Family Help Techniques for Effective Child Communication
photo credit: Kei!
How do you get your child to talk to you?
How can parents create situations where an exchange can take place without pressuring your child?
To start parents need to make use of their parenting skills and adopt a sensitive and attentive conversational style in order to facilitate the communication. What strategies and parenting techniques can be used in the family? There are two types of interventions; the self-talk and parallel-talk. These two techniques are great parenting tools to help your child with exchanges and communication.
The Self Talk or Monologue
The self-talk consists of describing your own gestures and thoughts vocally. In this method, the adult in the family(parent) is demonstrating his availability and interest in communicating by a smile look and position yourself at child’s level. This type of technique works best when the parent integrates himself with child’s play. For instance, while your child is playing with blocks sit next to your child and start building a small house with the blocks. After a moment, start commenting verbally, for yourself, what you are currently doing. “My house is coming along. I’ve placed already two rows of blocks…” Be sure to pause between words and sentences so that your child will take interest in what you are doing and saying. Meanwhile keep observing the reactions of your child discreetly. Notice how your child may cast a glance to what your have built. It is at this point, that an exchange is about to begin. Remain calm and continue to proceed by saying, “Hum…I’m missing a red block. I don’t know how I’ll find one.” Be patient and wait. See how your child will find and hand you a red block. In this situation you can benefit by simply thanking your child. If the child is timid or reticent they are often ill at ease in front of an adult’s reaction even if the aim is to congratulate.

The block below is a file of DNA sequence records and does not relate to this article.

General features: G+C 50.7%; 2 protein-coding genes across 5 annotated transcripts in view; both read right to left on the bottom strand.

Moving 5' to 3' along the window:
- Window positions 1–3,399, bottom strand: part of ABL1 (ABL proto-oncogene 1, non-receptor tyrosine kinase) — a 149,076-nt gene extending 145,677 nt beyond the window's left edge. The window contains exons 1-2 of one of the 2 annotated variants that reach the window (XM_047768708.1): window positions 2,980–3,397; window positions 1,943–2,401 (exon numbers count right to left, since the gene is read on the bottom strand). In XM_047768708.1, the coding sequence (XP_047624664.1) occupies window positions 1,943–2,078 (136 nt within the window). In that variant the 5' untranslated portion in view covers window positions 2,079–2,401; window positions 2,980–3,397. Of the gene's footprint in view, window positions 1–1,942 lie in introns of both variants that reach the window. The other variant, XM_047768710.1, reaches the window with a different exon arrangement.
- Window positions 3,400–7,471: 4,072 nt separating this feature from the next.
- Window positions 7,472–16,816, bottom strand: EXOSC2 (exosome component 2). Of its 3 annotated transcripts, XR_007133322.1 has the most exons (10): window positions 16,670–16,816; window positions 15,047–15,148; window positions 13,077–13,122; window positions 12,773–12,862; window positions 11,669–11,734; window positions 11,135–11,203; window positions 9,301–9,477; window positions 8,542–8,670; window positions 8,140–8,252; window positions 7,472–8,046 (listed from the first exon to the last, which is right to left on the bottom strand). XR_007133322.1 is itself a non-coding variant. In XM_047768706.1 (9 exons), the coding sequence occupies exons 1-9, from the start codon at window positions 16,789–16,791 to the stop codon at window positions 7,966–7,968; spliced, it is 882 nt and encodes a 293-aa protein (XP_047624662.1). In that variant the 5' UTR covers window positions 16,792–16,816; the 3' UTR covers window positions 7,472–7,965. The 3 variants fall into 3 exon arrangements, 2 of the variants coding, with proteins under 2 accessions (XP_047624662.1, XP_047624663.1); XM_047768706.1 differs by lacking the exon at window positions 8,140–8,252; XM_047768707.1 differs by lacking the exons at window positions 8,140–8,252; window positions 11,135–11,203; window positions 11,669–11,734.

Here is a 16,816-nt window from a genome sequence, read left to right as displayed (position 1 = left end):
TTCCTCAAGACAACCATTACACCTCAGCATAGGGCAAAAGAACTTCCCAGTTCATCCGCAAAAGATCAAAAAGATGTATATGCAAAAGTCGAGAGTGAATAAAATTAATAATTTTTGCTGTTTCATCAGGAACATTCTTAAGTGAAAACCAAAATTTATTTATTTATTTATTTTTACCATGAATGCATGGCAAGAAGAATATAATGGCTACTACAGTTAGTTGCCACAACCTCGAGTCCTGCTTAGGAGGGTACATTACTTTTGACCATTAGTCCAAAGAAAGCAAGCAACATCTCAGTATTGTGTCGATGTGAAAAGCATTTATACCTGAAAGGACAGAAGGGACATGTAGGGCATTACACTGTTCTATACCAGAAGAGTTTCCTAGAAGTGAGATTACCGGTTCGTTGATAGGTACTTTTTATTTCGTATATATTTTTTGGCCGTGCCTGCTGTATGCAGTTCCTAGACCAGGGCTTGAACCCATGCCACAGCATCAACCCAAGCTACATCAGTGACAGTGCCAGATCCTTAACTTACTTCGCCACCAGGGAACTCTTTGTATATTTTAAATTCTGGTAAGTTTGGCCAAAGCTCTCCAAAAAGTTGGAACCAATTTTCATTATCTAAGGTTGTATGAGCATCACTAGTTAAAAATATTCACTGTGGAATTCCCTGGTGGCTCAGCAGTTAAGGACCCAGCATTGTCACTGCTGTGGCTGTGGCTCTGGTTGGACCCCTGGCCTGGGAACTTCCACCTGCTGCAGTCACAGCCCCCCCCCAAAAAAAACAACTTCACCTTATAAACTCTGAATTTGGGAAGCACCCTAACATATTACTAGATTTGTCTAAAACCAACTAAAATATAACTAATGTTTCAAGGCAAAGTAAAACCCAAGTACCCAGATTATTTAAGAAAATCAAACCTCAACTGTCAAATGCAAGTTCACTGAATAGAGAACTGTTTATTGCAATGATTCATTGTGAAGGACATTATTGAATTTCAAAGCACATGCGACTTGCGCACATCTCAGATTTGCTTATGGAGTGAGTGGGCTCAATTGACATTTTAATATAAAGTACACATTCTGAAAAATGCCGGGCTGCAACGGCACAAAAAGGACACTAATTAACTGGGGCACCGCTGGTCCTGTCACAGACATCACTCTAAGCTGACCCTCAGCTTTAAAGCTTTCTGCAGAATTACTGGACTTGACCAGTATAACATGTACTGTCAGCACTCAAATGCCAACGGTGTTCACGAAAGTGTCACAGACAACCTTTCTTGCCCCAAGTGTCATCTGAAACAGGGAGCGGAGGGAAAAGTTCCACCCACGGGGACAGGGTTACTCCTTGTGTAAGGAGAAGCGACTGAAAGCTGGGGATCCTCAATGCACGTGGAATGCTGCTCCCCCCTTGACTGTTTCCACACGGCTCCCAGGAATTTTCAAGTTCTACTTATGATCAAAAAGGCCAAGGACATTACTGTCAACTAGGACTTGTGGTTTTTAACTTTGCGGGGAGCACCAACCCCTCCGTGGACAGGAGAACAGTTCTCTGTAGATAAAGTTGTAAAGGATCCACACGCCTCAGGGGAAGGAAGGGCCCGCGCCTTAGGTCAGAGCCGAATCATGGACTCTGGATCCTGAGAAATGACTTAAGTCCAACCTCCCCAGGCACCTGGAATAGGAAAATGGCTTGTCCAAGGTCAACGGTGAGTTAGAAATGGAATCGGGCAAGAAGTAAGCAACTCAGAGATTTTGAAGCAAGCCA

The Parallel-Talk or Description of Child’s Actions
The parallel-talk consists of describing without judgment the actions of the child. For instance, “I see you’ve made a track for your cars. You’ve used yellow and red blocks.” The goal here is certainly not to approve or disapprove what the child did or attempt to influence. It is simply to inform the child you are available and interested in what he is doing. The goal of these interventions is to create favorable situations conducive to exchanges without obligating the child to respond. When the pressure disappears you will be surprised and witness your child finding pleasure in having a conversation. Your child will be willing to begin this sort of exchange more often now.
Go ahead and experiment these techniques and strategies with your child. You will notice that the conversation will take an unexpected turn and that your child will open up and communicate with you more freely. The benefits are rewarding parents and children can really get to enjoy interactions and family fun more easily.
Filed under: Family Help
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